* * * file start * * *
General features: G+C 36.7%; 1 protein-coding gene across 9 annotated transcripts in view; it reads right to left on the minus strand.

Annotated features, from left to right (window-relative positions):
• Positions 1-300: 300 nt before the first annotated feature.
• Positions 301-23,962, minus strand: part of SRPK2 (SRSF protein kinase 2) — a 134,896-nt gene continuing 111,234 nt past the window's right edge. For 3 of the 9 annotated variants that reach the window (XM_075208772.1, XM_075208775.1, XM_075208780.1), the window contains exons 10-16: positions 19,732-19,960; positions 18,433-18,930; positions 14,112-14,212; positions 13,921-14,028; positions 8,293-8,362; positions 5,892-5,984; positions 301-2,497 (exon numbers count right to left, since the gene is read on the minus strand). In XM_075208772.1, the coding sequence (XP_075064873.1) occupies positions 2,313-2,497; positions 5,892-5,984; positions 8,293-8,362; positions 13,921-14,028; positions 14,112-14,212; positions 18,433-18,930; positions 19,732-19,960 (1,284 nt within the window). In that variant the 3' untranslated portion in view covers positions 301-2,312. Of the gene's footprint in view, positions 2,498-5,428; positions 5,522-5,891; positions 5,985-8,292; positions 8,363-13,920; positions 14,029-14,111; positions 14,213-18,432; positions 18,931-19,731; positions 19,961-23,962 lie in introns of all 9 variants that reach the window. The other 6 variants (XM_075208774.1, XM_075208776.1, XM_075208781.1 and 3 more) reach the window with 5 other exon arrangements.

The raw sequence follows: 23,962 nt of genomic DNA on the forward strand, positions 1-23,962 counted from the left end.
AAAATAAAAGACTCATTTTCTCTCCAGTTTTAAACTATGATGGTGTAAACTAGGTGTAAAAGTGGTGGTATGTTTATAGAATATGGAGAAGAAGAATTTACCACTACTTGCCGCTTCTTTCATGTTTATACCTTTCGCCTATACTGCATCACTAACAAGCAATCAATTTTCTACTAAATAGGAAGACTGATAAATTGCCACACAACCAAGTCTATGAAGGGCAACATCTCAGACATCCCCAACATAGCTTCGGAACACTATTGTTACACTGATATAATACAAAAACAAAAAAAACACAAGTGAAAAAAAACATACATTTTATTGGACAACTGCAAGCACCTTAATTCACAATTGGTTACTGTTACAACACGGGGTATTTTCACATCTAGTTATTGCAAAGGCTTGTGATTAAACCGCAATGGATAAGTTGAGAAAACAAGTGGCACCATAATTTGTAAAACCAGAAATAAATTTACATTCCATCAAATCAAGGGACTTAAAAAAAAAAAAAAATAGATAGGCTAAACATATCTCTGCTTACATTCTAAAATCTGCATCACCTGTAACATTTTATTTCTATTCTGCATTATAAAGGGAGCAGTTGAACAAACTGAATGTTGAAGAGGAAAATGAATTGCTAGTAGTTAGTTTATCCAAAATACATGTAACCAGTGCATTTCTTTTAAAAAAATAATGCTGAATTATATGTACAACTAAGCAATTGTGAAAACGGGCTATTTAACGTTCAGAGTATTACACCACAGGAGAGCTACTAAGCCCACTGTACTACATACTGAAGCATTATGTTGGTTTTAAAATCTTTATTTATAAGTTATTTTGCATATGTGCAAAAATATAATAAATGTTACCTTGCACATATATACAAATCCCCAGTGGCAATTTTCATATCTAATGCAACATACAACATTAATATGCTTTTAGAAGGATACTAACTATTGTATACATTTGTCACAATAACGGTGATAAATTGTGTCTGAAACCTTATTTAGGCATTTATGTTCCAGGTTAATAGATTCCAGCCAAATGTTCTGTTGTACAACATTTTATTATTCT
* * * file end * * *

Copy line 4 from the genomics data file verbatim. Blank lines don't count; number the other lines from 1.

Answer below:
• Positions 301-23,962, minus strand: part of SRPK2 (SRSF protein kinase 2) — a 134,896-nt gene continuing 111,234 nt past the window's right edge. For 3 of the 9 annotated variants that reach the window (XM_075208772.1, XM_075208775.1, XM_075208780.1), the window contains exons 10-16: positions 19,732-19,960; positions 18,433-18,930; positions 14,112-14,212; positions 13,921-14,028; positions 8,293-8,362; positions 5,892-5,984; positions 301-2,497 (exon numbers count right to left, since the gene is read on the minus strand). In XM_075208772.1, the coding sequence (XP_075064873.1) occupies positions 2,313-2,497; positions 5,892-5,984; positions 8,293-8,362; positions 13,921-14,028; positions 14,112-14,212; positions 18,433-18,930; positions 19,732-19,960 (1,284 nt within the window). In that variant the 3' untranslated portion in view covers positions 301-2,312. Of the gene's footprint in view, positions 2,498-5,428; positions 5,522-5,891; positions 5,985-8,292; positions 8,363-13,920; positions 14,029-14,111; positions 14,213-18,432; positions 18,931-19,731; positions 19,961-23,962 lie in introns of all 9 variants that reach the window. The other 6 variants (XM_075208774.1, XM_075208776.1, XM_075208781.1 and 3 more) reach the window with 5 other exon arrangements.